question. There's no reason why a player can’t go where he wants
when given the chance to choose a new home. Also, we don’t always
fairly look at organizational loyalty as a two-way street,
tarnishing a player over his desire to change teams much more often
than we criticize an organization that may have failed him.
Draymond Green made this excellent point (albeit using a poor
example with Drummond in Cleveland) regarding the rules surrounding
trade requests and how they are handled differently when it comes
from a player versus a team.
On the flip side, just as those players have the right to move
on, fans and media alike have the right to question their mindset,
as long as it is on a case-by-case basis and it is fair and
respectful. It is becoming increasingly common for fans to be
attached to one specific player rather than one particular
franchise. It seems the number of fans who are loyal to an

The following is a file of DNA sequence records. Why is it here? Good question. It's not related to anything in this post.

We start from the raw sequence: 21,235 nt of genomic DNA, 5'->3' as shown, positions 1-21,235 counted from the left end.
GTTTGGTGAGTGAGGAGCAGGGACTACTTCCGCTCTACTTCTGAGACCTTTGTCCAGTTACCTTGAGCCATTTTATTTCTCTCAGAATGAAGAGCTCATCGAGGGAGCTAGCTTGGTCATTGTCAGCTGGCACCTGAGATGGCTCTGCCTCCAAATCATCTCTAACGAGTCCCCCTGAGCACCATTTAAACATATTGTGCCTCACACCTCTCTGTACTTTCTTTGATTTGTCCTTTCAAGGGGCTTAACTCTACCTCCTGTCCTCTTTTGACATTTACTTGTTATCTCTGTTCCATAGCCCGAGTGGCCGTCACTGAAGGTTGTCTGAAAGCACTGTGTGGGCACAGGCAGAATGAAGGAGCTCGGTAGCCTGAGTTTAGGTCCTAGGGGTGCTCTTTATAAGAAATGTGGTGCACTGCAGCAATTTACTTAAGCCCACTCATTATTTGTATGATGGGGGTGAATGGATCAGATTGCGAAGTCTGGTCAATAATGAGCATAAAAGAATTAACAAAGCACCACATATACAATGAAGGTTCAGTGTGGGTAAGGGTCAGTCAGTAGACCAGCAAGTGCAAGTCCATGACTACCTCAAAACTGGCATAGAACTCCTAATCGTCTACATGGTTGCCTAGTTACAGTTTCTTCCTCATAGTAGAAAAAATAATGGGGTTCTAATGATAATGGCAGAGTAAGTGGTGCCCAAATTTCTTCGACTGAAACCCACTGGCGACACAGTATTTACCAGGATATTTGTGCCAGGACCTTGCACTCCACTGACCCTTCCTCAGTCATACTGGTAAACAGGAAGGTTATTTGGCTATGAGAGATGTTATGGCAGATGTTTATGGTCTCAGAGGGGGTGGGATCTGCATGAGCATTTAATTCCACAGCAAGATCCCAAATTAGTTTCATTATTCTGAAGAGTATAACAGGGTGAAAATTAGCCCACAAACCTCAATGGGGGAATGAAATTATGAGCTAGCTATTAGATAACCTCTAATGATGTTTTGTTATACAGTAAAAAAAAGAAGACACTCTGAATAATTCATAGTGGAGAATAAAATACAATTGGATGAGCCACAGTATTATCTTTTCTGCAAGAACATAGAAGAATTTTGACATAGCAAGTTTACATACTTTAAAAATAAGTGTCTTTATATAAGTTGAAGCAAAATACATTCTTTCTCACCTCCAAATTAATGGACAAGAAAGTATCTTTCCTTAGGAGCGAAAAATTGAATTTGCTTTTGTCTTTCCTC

organization is waning.
While there are teams with an identity and familiarity that do
stay intact for more than a year or two, the constant shifting of
talent is making them somewhat of an exception to the rule. Diehard
fans in certain cities are gradually becoming turned off by the
product because of that actuality.
Super-teams are good for the NBA if you’re strictly talking
about ratings and entertainment. They’re not good for the 20+ other
teams in the league that are left on the outside looking in. Again,
sometimes these franchises have to look themselves in the mirror
and ask what they could have done better. Other times, they fall
victim and lose their best players to the immediacy demanded by not
only an impatient league audience, but also the mentality of those
players who adopt that line of thinking.
It goes back to this nonsensical “rings” culture and how many
media members and outlets define a “legacy.” Of course these guys
want to win a championship -- not everyone goes about it the same
way, though. We get so stuck on what “X” would look like as a
teammate with “Y” because the fantasy is usually close to the
reality. Hell, look at the pairing of LeBron and AD, or the Nets’